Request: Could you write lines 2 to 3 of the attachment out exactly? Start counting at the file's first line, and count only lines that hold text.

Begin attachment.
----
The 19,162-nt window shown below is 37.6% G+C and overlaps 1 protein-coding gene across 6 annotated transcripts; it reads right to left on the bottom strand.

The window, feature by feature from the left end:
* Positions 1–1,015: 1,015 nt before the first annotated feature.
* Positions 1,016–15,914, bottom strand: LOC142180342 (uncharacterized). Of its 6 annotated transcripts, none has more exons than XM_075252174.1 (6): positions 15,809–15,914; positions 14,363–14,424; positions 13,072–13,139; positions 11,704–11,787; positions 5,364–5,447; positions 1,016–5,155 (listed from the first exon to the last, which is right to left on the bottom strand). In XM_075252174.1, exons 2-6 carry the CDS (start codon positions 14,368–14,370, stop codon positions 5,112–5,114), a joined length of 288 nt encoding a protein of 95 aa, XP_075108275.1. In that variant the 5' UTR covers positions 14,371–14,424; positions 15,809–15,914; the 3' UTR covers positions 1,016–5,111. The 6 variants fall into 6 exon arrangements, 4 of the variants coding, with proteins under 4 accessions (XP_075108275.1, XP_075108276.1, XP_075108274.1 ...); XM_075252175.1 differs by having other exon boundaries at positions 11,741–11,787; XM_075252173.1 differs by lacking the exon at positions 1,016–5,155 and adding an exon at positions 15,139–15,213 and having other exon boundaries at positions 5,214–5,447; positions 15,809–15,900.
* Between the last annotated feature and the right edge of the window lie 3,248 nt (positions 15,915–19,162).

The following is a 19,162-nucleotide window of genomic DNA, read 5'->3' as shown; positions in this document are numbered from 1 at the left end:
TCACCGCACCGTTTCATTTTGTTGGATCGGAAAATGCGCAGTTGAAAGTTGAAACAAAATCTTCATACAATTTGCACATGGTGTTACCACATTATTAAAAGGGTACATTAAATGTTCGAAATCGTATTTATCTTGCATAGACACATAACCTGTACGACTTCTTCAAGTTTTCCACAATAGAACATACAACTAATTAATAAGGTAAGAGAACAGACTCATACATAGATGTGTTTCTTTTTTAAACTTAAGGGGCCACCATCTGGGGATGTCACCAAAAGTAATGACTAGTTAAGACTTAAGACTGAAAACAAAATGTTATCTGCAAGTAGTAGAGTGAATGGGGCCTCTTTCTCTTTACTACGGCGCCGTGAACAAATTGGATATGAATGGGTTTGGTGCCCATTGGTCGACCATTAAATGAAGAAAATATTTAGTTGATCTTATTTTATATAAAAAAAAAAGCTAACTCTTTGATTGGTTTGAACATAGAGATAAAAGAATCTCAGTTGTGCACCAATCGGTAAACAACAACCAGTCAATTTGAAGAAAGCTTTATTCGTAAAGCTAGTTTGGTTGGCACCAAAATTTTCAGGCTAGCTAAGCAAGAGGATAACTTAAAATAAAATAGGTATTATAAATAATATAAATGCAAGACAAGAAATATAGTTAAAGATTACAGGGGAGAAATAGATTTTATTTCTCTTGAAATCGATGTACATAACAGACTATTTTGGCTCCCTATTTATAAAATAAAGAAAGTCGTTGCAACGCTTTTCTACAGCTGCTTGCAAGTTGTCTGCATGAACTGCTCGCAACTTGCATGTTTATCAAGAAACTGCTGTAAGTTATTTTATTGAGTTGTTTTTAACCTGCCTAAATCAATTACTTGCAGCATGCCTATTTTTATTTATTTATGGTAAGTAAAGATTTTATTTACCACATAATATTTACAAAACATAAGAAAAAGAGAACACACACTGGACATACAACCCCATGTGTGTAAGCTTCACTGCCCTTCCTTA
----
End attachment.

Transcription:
The window, feature by feature from the left end:
* Positions 1–1,015: 1,015 nt before the first annotated feature.